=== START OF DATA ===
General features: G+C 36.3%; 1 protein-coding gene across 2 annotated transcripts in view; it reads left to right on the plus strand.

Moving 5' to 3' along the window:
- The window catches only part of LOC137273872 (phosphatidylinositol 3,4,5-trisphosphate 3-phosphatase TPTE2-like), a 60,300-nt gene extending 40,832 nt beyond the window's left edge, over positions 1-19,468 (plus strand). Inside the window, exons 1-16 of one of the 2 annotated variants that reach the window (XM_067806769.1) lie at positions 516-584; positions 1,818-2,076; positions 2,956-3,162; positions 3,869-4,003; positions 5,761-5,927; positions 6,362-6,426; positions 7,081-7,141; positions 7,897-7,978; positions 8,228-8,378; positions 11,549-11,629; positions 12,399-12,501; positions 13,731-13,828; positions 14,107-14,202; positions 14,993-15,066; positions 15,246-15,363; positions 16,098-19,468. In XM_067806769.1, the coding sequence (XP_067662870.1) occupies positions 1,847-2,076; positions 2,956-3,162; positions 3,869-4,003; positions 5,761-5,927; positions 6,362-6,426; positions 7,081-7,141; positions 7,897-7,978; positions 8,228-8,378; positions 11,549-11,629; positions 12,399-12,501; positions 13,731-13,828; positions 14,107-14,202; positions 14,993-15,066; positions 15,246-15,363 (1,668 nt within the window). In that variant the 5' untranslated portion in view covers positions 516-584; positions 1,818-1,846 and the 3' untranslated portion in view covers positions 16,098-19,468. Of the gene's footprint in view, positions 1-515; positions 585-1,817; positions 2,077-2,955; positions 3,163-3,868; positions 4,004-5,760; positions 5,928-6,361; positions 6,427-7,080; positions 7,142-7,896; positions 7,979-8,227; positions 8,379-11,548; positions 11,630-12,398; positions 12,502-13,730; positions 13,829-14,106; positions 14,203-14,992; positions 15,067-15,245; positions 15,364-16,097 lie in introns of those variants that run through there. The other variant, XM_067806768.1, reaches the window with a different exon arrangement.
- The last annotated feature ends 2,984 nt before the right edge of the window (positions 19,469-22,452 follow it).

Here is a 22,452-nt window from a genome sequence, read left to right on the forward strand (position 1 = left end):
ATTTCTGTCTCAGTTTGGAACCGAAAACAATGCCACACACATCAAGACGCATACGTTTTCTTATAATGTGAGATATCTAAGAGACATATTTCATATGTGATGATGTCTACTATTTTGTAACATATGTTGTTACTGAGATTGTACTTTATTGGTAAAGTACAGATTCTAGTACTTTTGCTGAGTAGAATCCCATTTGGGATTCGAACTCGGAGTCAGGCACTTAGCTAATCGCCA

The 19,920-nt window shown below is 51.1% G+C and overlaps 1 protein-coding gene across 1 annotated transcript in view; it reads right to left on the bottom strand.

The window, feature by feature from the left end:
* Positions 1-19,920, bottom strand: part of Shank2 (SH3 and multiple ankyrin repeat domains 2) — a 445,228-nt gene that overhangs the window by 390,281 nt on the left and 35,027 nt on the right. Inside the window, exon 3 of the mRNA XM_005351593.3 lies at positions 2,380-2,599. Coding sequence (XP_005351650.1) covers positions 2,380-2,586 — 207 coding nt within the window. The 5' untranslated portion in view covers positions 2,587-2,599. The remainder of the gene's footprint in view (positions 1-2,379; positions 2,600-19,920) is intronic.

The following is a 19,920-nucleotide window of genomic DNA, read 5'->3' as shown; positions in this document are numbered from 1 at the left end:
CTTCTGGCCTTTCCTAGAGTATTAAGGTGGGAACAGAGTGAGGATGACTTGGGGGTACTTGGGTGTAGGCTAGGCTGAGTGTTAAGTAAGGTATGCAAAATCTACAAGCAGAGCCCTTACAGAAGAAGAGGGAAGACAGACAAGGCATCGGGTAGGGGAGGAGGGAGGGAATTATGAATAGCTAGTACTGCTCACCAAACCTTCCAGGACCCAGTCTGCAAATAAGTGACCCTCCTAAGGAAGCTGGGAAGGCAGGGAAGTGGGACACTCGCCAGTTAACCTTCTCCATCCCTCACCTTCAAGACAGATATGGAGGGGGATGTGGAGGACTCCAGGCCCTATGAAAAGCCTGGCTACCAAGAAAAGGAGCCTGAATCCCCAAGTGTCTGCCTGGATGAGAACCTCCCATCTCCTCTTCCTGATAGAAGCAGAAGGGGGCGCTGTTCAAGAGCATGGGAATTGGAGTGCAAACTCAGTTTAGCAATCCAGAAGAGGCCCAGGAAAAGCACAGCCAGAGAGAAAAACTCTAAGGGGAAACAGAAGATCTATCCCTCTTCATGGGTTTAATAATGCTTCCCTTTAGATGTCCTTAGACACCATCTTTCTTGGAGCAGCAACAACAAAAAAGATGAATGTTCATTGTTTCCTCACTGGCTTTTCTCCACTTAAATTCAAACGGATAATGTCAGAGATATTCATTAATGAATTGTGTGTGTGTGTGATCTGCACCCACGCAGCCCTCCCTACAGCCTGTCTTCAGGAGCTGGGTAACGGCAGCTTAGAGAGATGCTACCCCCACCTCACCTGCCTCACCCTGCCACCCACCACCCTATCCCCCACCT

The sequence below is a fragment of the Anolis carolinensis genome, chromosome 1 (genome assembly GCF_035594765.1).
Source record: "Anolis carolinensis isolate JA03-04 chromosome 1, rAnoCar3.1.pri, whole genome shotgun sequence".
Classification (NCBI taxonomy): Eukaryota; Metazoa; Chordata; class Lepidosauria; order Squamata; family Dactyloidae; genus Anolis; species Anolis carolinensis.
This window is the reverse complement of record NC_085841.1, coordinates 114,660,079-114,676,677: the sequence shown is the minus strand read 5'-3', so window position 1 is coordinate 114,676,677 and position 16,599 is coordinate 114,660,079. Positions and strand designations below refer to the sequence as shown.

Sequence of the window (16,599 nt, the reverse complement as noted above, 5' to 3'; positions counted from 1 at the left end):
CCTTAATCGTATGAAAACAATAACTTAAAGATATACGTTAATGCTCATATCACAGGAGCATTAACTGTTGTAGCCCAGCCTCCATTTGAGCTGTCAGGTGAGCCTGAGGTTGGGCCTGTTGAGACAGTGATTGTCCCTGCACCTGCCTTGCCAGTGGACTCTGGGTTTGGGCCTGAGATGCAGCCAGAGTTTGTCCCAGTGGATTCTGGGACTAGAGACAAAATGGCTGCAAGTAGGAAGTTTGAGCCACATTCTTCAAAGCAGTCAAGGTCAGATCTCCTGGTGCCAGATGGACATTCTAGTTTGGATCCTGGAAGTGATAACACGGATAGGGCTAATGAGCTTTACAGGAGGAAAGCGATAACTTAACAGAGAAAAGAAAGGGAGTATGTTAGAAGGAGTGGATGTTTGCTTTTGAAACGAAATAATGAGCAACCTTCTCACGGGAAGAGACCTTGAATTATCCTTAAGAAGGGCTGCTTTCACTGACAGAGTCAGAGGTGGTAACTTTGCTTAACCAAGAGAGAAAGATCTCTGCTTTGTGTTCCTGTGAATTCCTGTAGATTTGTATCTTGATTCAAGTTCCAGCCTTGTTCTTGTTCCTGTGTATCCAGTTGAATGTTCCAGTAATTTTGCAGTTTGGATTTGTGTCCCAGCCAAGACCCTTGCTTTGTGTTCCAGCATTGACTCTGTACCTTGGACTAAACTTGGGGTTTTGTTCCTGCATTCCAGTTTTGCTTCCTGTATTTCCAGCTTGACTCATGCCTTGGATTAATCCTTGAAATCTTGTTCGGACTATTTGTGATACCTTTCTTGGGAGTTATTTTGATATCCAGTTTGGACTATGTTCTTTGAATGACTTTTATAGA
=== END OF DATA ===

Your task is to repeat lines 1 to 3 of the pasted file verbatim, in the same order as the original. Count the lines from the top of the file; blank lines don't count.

General features: G+C 36.3%; 1 protein-coding gene across 2 annotated transcripts in view; it reads left to right on the plus strand.

Moving 5' to 3' along the window:
- The window catches only part of LOC137273872 (phosphatidylinositol 3,4,5-trisphosphate 3-phosphatase TPTE2-like), a 60,300-nt gene extending 40,832 nt beyond the window's left edge, over positions 1-19,468 (plus strand). Inside the window, exons 1-16 of one of the 2 annotated variants that reach the window (XM_067806769.1) lie at positions 516-584; positions 1,818-2,076; positions 2,956-3,162; positions 3,869-4,003; positions 5,761-5,927; positions 6,362-6,426; positions 7,081-7,141; positions 7,897-7,978; positions 8,228-8,378; positions 11,549-11,629; positions 12,399-12,501; positions 13,731-13,828; positions 14,107-14,202; positions 14,993-15,066; positions 15,246-15,363; positions 16,098-19,468. In XM_067806769.1, the coding sequence (XP_067662870.1) occupies positions 1,847-2,076; positions 2,956-3,162; positions 3,869-4,003; positions 5,761-5,927; positions 6,362-6,426; positions 7,081-7,141; positions 7,897-7,978; positions 8,228-8,378; positions 11,549-11,629; positions 12,399-12,501; positions 13,731-13,828; positions 14,107-14,202; positions 14,993-15,066; positions 15,246-15,363 (1,668 nt within the window). In that variant the 5' untranslated portion in view covers positions 516-584; positions 1,818-1,846 and the 3' untranslated portion in view covers positions 16,098-19,468. Of the gene's footprint in view, positions 1-515; positions 585-1,817; positions 2,077-2,955; positions 3,163-3,868; positions 4,004-5,760; positions 5,928-6,361; positions 6,427-7,080; positions 7,142-7,896; positions 7,979-8,227; positions 8,379-11,548; positions 11,630-12,398; positions 12,502-13,730; positions 13,829-14,106; positions 14,203-14,992; positions 15,067-15,245; positions 15,364-16,097 lie in introns of those variants that run through there. The other variant, XM_067806768.1, reaches the window with a different exon arrangement.